Claiming T-Mo by Eugen Bacon

Reviewed by Angela Wauchop

She blinked, studied him anew. The man whose eyes were full of space when they were not holding something wild. They were chameleon, shifting appearance with light, as did the color of his skin […] Sometimes he seemed quite tanned, sometimes tan lifted to gray. The first time she saw him, she was sure it was an ailment. How creased, so youthful a face: it had to be a disorder.

I instantly felt part of Eugen Bacon’s new novel Claiming T-Mo. My literary ears pricked up with the mention of my Melbourne neighbourhood Carnegie on the first page. Claiming T-Mo silkily links reality with the surreal, and the grounded with the unearthly. This is what hooked me first when reading about Salem, a young woman with strict parents who introduces us to the enigmatic T-Mo and the other-worldly puzzle-piece woman with fifty-cent eyes.

Yes, Bacon dares you to stop reading, dares you to take a break from the narrative, but you won’t, or can’t. I say ‘narrative’, but the novel is not just a work of speculative fiction, but is part family saga, fantasy and science fiction. It is complex to describe Bacon’s style in Claiming T-Mo. It is no ordinary prose that the author uses, yet Bacon’s words and her phrases do not conform to any style I have read before. The words flow, they are fast, they are read and assimilated quickly and, with the ease of expertly written prose, they are poetry.

The story of T-Mo’s birth takes place in another world, and beggars the questions where is he from—this person with dinosaur skin… and what is it about a world in which one child with two names is cursed and split in two by his ancient and ominous Dad? Then the story of Margo and Ken grounds us again, almost back down to Earth—Australia in particular—well it’s kind of Down Under, if you squint, with its farms, bus lanes, utes and dick togs.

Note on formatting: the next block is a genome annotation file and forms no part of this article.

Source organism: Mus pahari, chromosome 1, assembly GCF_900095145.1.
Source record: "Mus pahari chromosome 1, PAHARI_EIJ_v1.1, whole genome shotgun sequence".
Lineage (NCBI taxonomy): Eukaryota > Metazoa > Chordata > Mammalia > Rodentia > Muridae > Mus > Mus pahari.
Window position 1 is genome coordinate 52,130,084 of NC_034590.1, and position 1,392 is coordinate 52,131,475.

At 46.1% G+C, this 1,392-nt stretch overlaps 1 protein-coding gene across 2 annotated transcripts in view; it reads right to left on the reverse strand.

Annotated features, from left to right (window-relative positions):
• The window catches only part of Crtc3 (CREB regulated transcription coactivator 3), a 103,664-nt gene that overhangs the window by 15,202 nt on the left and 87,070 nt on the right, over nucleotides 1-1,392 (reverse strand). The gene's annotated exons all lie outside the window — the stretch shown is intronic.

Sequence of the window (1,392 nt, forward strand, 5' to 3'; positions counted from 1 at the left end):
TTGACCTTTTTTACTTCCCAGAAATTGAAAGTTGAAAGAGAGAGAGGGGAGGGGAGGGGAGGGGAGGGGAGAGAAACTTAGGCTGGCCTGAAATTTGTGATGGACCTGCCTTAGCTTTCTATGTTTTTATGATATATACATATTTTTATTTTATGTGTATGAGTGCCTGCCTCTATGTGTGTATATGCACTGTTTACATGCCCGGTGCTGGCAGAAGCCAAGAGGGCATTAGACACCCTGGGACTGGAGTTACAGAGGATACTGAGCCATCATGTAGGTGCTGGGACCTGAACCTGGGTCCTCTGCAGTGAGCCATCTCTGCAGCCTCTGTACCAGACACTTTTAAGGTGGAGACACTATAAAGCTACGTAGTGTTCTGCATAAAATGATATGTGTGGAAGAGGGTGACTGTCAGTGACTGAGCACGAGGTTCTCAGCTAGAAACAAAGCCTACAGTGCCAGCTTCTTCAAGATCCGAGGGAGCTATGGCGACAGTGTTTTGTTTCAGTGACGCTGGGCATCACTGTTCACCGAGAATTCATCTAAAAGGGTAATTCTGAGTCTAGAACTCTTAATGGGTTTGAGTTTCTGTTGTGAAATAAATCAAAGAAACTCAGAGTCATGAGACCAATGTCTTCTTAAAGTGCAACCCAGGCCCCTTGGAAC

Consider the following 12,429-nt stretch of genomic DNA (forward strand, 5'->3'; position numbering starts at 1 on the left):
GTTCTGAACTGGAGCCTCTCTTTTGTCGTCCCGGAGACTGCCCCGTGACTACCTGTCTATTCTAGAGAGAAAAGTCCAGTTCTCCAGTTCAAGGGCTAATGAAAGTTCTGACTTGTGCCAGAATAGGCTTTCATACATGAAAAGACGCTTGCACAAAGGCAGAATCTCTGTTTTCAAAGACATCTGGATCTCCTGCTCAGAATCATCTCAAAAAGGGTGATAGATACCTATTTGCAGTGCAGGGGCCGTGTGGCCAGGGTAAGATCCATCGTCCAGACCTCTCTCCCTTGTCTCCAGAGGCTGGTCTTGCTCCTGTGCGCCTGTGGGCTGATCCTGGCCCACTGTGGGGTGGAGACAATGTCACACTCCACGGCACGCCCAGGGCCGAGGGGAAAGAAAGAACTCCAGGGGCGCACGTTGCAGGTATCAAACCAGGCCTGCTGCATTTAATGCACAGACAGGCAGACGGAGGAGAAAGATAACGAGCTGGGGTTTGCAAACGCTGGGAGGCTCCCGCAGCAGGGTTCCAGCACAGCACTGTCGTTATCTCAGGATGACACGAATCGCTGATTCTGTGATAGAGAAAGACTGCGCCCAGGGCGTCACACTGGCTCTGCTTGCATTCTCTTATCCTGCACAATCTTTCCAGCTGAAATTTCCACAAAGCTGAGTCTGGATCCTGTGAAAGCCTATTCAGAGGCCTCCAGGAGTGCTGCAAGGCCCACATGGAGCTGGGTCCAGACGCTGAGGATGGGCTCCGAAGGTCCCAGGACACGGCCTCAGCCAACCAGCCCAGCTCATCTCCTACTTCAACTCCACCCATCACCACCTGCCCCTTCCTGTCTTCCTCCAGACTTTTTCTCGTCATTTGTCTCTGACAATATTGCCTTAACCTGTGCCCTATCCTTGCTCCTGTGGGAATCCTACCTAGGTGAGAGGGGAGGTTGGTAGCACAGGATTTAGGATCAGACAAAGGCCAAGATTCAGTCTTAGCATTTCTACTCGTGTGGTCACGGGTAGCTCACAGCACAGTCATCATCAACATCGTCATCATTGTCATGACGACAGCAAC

But Claiming T-Mo also tantalises us with Red, the singing dye-squirting and fiercely jealous house plant. The book also makes you think about a bigger picture. It doesn’t get much bigger than the inter-generational plights of human-alien hybrids and interplanetary mediation for alien refugees on Earth and alien governments loathe to commit resources or provide financial help.

Claiming T-Mo is more than its stylistic elements of sci-fi, fantasy and speculative fiction— it reads like a well-woven memoir, a family saga in a parallel universe in which human and alien interaction is not such a strange occurrence. This novel will ground and hook you with ‘what is’, and enchant and reel you in with what might be.

These flowers, already painted and peppered wide along the landscape by spring, transformed the parks of Middle Creek into highlights akin to the canvas landscapes of Master Oschin Palomar, an artist way before his time. He portrayed water that held fragrance, painted mountains that flew, and penciled moonlight that throbbed against the horizon.